Digging deeper into long-term returns

Last week we discovered that even in rising markets, up days barely outnumber down days (54 percent up, 46 percent down). This time let’s dig a little deeper in the numbers and see what we can learn about the pattern of equity returns and market volatility.

In the previous article (“Will the market go up or down tomorrow?”) we used data on the S&P 500 index for 1989-2008.  This time we’ve made it even more real, in three important ways. (Special thanks to my son Max Osbon for generating this data!)

  • First, we’re using data on SPY, State Street’s index ETF that tracks the S&P. Unlike the index one can actually make an investment in SPY. This data includes the (very low) management fees that owners of SPY experience.
  • Second, the results include the full reinvestment of dividends to reflect total return.
  • And third, we’re looking at the entire lifespan of the ETF, from 01/29/93 to 8/22/12.

SPY performance from inception to 8/22/2012. Source: Bloomberg.

Down is normal too

The first thing we see is that down frequency figures in the top row match the index numbers from last week very closely, even over the different time frames. The ETF was down 46 percent of days, 37 percent of months, 23 percent of years and so on. This really points to the problem faced by market timers – the market shifts around so much that trying to strategically jump in and out is like trying to jump onto a moving skateboard when you can’t be sure if it’s moving ahead or back.

The pennies add up

Second, the average daily return over the 19+ years was 0.04 percent. That’s a whopping four cent return on your hundred dollar bill every day. If someone offered you that kind of return, would you even bother to take it? Well, it sounds too tiny to matter, but for the patient investor it meant more than a 9 percent annualized return for the full period and a total return of 360 percent (220 percent of that through price appreciation, the rest through dividends). In my view that’s more support for staying invested. Missing even a few months of average returns each year would mean forgoing very significant returns over time.

Expect some suffering

Third, gain is often paid for with pain. In its best one-year period, SPY posted a 72 percent gain. But owners of the ETF also experienced big annual declines, including one of 47 agonizing percent. Interestingly, over longer periods the maximum gains have been much larger but the largest declines have not. For instance, the best five-year period produced a total return of 250 percent; the worst five-year loss was a relatively small 35 percent.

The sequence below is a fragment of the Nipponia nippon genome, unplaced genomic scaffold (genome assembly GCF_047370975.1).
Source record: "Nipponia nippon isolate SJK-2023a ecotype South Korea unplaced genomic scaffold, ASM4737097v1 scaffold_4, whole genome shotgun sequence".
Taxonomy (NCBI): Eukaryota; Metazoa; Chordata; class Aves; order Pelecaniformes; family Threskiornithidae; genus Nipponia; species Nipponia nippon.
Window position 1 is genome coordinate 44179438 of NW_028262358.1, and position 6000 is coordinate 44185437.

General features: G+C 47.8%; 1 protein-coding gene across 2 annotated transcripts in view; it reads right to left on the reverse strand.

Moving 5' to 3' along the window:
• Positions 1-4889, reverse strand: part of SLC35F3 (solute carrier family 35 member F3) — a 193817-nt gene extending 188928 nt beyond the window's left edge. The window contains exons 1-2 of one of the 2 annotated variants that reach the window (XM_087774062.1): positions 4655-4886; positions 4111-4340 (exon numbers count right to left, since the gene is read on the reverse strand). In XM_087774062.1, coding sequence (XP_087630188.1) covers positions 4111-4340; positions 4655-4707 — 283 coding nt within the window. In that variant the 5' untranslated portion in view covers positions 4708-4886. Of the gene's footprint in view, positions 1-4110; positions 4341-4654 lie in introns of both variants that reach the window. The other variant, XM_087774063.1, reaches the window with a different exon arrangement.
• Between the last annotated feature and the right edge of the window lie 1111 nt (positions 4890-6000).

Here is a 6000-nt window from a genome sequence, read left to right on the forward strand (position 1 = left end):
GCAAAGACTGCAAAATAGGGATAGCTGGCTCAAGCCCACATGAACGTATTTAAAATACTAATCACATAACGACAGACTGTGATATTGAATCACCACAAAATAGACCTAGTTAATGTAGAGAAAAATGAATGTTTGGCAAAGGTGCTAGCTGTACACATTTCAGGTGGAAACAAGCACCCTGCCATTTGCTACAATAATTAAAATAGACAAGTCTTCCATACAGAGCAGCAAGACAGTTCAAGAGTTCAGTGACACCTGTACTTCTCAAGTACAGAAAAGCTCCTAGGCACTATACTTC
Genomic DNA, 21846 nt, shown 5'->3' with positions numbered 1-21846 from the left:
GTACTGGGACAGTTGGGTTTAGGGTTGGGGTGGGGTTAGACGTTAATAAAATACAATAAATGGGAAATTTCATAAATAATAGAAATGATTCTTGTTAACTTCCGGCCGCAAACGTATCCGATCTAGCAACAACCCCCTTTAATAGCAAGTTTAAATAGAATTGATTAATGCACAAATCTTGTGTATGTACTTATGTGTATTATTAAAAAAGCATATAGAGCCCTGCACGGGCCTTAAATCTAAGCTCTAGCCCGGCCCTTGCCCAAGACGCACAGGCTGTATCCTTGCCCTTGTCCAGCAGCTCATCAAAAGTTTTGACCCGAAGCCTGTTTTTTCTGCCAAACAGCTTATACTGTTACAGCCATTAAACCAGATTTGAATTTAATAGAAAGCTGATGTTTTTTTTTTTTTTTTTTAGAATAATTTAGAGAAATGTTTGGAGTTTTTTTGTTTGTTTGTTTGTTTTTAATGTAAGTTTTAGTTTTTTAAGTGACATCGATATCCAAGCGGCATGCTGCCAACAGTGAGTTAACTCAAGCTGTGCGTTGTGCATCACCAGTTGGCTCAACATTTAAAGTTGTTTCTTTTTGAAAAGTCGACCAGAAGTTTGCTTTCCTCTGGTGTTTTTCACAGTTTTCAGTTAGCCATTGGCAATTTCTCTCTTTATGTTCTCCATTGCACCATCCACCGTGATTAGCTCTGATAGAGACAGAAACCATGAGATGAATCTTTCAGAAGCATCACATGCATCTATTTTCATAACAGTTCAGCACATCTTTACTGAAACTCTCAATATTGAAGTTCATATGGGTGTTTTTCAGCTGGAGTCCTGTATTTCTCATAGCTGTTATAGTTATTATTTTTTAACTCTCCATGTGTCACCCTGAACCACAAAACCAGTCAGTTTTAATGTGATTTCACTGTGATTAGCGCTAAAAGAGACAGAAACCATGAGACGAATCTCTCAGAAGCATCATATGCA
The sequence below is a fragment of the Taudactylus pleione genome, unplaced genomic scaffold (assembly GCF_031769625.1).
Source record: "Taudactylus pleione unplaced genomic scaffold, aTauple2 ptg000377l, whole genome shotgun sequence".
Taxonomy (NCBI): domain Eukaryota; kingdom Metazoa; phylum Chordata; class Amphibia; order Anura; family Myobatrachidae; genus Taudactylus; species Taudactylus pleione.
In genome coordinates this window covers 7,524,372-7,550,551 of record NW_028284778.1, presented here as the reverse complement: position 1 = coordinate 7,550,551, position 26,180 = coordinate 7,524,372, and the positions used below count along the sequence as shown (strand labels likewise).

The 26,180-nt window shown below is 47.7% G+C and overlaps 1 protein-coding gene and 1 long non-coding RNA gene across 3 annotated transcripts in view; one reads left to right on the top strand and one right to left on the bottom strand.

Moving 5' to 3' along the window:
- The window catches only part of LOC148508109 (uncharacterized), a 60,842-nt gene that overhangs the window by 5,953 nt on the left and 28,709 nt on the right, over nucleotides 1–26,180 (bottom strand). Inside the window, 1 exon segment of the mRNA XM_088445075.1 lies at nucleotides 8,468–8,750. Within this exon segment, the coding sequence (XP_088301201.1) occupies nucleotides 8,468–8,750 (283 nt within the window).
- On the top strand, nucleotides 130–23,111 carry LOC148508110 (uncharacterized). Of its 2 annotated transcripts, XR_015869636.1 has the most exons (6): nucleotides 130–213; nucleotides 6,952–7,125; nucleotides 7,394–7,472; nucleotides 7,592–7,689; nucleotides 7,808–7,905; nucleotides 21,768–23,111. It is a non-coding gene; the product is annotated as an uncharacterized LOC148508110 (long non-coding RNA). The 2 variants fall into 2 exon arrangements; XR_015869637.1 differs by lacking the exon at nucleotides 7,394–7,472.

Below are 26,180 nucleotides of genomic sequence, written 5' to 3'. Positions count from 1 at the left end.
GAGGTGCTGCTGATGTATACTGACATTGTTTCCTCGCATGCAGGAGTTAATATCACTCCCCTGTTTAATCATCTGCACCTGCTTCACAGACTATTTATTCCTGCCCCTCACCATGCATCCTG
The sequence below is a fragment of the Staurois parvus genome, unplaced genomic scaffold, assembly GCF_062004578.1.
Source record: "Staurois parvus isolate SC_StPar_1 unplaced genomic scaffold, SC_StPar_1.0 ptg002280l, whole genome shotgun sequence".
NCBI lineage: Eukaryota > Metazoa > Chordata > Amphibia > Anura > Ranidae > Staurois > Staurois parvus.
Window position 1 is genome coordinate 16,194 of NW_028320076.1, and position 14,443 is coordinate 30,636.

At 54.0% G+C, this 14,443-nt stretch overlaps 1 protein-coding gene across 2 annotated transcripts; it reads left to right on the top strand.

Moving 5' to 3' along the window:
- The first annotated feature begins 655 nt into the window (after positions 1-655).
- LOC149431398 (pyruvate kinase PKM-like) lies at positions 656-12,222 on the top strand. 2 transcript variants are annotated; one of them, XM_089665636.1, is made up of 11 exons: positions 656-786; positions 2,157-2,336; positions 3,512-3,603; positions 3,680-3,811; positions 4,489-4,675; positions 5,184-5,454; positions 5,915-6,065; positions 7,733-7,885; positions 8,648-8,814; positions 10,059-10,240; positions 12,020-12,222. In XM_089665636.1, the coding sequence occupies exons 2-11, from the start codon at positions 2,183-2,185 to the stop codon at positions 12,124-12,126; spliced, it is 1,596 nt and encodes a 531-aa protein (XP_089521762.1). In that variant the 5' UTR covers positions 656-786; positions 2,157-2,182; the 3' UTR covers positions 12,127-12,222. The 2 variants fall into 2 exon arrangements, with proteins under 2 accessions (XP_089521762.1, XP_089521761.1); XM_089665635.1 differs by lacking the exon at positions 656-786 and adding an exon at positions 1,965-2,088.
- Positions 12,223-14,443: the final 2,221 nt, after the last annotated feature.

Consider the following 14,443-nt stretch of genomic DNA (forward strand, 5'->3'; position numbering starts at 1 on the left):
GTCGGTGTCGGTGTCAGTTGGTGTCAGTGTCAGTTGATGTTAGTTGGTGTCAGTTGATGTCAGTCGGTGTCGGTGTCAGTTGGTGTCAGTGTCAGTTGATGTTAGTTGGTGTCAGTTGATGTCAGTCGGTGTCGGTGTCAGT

The moral of the story

Now we know for certain that future gains and losses in SPY will not mirror the last 19 years exactly. What we do know is that patient investors who bought SPY when it first became available have earned a tidy total return while enduring many discouraging declines, some that lasted many years.

Like it or not, stocks – even those of big blue chip companies like those in the S&P 500 – can and do go down. But over long periods, the overall historical direction has been up. For instance, the Dow Jones Industrial Average stood at approximately 100 during World War II and at 1000 in 1983. It is now over 13,000, not including the significant boost provided by reinvestment of dividends.

You can get a little dizzy when you go deep in the data, but once in a while I think it’s a good idea to let numbers tell us a good story about patience.

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This article may include forward-looking statements. All statements other than statements of historical fact are forward-looking statements (including words such as “believe,” “estimate,” “anticipate,” “may,” “will,” “should,” and “expect”). Although we believe that the expectations reflected in such forward-looking statements are reasonable, we can give no assurance that such expectations will prove to be correct. Various factors could cause actual results or performance to differ materially from those discussed in such forward-looking statements.

Nothing in this article is intended to be or should be construed as individualized investment advice. All content is of a general nature. Individual investors should consult their investment adviser, accountant, and/or attorney for specifically tailored advice.

Any references to third-party data or opinions are listed for informational purposes only and have not been verified for accuracy by the Adviser. Adviser does not endorse the statements, services or performance of any third-party vendor without specifically assessing the suitability of a third-party to a client’s or a prospective client’s needs and objectives.

Inclusion of index information is not intended to suggest that its performance is equivalent or similar to that of the historical investments whose returns are presented or that investment with our firm is an absolute alternative to investments in the index (if such investment were possible).  Investors should be aware that the referenced benchmark funds may have a different composition, volatility, risk, investment philosophy, holding times, and/or other investment-related factors that may affect the benchmark funds’ ultimate performance results.  Therefore, an investor’s individual results may vary significantly from the benchmark’s performance. 

Specific securities identified and described may or may not be held in portfolios managed by the Adviser and do not represent all of the securities purchased, sold, or recommended for advisory clients.  The reader should not assume that investments in the securities identified and discussed were or will be profitable.   Any securities identified were not selected based on their performance but as an illustrative tool for demonstrating volatility of equity markets.



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